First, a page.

Just War Theory and the Ethics of War and Peace

Authored by: Brian Orend

The Ashgate Research Companion to Ethics and International Relations

Print publication date:  September  2009
Online publication date:  April  2016

Print ISBN: 9780754671015
eBook ISBN: 9781315612935
Adobe ISBN: 9781317043546

10.4324/9781315612935.ch7

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Abstract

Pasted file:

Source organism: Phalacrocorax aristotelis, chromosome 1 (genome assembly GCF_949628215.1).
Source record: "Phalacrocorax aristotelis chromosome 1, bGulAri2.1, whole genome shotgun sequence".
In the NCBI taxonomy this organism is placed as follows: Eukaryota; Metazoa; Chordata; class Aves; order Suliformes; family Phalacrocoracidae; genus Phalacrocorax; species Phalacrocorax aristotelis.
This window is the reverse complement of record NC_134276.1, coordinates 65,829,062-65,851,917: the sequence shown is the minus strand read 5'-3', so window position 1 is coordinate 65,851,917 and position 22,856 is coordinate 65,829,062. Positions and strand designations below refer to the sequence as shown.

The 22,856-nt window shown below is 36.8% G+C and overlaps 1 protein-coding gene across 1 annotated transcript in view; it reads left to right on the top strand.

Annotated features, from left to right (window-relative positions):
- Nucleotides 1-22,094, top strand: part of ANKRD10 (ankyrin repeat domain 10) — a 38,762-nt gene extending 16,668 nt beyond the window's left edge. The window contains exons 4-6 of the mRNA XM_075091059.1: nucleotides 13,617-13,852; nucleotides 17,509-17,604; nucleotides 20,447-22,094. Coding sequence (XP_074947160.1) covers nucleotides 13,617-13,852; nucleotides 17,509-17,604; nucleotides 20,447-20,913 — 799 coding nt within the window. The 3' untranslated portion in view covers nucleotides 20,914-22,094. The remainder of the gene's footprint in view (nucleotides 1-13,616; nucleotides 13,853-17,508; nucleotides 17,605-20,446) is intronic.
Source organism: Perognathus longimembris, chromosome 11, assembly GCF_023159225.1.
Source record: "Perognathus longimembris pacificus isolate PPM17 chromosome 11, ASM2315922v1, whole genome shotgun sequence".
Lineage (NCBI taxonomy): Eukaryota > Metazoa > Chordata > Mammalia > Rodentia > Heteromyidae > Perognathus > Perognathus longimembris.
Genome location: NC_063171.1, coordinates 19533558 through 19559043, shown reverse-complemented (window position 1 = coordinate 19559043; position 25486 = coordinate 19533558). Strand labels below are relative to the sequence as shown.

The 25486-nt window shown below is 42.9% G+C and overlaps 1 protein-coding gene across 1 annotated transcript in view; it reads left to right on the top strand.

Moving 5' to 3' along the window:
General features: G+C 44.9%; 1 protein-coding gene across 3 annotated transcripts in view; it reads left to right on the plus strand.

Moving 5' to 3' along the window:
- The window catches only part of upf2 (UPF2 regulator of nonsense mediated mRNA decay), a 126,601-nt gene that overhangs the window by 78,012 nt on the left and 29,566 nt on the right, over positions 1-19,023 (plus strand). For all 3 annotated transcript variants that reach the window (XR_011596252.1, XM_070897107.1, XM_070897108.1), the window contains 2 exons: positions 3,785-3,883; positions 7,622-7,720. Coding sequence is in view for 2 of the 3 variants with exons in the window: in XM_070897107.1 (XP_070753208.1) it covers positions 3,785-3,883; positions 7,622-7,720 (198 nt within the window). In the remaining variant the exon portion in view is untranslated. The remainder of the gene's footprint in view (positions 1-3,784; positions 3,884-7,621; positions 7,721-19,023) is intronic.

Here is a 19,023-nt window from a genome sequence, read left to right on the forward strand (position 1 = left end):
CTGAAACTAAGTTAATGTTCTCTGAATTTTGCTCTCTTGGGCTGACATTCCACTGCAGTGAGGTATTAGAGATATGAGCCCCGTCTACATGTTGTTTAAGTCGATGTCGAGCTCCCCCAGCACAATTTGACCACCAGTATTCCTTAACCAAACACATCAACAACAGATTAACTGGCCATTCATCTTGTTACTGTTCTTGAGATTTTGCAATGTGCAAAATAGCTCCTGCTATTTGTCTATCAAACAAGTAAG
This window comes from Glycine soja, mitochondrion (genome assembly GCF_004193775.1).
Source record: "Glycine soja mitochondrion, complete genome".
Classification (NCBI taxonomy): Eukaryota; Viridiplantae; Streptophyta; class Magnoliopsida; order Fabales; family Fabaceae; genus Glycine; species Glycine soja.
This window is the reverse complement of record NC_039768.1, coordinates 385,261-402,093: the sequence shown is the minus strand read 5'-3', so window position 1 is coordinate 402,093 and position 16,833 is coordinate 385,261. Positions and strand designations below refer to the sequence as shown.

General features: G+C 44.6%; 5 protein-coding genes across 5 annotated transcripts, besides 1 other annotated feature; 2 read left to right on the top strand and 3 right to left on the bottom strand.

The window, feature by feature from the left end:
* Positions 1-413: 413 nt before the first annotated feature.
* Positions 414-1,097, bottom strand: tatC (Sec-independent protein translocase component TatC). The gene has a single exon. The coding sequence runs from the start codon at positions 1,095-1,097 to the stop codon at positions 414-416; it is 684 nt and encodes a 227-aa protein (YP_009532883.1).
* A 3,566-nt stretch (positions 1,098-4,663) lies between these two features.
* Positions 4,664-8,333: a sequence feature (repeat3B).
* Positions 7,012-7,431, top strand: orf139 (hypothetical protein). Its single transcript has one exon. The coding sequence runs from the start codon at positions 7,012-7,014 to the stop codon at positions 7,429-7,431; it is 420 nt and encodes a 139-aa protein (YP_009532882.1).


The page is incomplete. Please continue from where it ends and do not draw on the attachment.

War remains one of the most deeply influential and disturbing facets of human existence. Reflection on the ethics of war and peace thus remains constantly relevant and gets continuously refreshed by the progression of new war actions, new war tactics and technology, as well as by the work of new scholars. In this chapter I sample four issues of contemporary and increasing importance, while advancing arguments broadly sympathetic to the just war tradition of thought on these issues. Just war theory frames basic moral rules to aid decision-makers facing the monumental challenges of war and peace. These rules fall into three categories, still referred to in their original Latin: jus ad bellum (‘justice of war’, regarding rules for starting wars); jus in bello (‘justice in war’, regarding rules for soldierly conduct during war); and jus post bellum (‘justice after war’, regarding rules to guide the transition from conflict back to peace). I have selected a topical issue from each of these categories to discuss, culminating in a discussion about post-war regime change. But first, let us consider one of wider and deeper relevance to the entirety of just war theory.

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